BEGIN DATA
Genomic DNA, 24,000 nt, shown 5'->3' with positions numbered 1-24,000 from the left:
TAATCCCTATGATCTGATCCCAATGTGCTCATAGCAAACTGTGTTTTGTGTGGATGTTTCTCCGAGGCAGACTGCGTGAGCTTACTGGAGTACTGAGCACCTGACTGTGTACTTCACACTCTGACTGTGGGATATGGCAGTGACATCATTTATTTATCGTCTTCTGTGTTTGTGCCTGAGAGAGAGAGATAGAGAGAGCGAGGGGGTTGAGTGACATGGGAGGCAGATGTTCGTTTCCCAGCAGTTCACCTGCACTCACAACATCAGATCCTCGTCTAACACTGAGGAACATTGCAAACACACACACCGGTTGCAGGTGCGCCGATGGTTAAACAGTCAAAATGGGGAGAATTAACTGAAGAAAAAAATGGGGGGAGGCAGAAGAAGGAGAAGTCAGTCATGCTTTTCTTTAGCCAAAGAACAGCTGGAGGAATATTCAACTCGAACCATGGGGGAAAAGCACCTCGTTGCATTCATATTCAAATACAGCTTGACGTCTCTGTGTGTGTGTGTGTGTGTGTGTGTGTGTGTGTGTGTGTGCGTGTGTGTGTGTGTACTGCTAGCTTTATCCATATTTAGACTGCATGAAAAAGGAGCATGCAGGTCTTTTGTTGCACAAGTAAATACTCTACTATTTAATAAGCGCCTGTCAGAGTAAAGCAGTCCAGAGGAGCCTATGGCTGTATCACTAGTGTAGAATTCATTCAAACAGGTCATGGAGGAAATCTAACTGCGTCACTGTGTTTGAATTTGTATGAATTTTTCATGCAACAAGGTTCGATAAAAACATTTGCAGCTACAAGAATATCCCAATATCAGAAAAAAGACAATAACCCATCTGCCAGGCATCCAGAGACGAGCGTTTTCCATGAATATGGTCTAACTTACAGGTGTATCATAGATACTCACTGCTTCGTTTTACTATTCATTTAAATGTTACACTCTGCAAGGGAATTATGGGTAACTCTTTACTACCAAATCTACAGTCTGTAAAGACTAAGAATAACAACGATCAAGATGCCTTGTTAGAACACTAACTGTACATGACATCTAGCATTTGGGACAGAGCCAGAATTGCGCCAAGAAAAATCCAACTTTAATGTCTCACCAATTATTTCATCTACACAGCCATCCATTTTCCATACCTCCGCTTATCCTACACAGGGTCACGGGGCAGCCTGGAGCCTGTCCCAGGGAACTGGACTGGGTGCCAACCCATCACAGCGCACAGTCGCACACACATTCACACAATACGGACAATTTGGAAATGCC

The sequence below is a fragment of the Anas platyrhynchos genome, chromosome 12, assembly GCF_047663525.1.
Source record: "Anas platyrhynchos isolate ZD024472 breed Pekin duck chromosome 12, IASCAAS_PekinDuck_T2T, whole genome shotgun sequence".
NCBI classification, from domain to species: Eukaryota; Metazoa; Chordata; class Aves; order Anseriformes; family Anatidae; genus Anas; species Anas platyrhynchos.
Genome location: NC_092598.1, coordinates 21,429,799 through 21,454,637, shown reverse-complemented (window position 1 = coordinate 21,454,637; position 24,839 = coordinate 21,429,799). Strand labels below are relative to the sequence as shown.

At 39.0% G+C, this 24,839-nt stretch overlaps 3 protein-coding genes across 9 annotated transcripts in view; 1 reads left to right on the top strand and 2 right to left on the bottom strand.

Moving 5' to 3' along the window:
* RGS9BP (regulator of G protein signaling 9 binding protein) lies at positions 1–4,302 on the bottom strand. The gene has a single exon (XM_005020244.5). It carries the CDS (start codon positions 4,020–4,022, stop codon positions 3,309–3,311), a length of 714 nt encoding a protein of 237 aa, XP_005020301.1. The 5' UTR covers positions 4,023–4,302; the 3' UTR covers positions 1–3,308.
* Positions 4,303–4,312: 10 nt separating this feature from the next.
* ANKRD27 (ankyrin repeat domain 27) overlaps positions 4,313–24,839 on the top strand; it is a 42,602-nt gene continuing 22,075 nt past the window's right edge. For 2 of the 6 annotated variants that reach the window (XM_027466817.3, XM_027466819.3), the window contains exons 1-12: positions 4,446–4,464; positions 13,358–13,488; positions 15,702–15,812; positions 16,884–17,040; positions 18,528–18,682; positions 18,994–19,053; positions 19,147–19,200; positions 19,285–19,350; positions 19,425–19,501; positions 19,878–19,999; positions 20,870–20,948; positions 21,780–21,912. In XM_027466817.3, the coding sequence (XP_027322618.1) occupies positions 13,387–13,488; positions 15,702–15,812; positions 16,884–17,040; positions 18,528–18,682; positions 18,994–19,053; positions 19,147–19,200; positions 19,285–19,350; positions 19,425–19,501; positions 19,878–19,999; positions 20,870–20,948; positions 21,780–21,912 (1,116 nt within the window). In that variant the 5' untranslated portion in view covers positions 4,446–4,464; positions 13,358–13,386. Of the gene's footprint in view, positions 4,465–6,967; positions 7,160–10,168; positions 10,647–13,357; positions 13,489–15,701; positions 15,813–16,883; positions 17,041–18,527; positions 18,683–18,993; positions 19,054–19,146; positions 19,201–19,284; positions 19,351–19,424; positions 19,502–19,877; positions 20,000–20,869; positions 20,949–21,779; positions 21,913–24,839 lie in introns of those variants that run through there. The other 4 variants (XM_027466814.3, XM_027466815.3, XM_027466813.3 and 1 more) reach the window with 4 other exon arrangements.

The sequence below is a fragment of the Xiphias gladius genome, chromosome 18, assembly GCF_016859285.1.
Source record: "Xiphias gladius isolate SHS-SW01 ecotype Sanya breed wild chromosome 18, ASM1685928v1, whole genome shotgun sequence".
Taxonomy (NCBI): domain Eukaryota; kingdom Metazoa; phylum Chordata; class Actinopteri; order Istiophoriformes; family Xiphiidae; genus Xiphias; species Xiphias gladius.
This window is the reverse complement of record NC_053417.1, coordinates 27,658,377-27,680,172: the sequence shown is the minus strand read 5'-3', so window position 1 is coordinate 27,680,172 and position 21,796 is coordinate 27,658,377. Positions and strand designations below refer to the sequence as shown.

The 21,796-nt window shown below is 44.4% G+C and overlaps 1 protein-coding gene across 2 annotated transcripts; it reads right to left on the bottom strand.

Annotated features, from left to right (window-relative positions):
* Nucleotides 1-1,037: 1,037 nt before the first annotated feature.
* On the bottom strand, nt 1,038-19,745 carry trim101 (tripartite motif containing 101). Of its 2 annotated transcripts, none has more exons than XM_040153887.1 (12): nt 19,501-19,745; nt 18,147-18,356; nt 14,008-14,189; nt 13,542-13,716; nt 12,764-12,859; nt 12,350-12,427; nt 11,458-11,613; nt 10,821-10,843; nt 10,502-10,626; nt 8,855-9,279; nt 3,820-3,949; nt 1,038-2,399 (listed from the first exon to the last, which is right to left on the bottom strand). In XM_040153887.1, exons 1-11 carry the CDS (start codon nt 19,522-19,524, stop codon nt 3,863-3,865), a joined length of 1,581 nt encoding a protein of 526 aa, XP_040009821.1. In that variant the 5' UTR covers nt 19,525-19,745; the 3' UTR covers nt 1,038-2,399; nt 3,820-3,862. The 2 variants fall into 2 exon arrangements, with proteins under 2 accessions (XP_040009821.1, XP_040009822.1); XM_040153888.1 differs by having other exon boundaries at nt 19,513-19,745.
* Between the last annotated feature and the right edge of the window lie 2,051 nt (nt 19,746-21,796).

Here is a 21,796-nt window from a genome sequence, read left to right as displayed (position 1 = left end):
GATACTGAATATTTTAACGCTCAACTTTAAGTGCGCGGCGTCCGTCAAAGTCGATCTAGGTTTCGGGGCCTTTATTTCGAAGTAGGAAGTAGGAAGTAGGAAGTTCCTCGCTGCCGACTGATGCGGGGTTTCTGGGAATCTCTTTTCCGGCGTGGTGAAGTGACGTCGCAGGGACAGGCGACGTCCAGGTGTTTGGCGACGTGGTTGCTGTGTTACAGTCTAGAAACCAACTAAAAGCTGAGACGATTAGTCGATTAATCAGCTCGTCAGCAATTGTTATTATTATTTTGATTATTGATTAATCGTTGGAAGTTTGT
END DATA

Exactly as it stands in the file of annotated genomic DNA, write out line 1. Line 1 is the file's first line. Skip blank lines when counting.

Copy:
Genomic DNA, 24,000 nt, shown 5'->3' with positions numbered 1-24,000 from the left: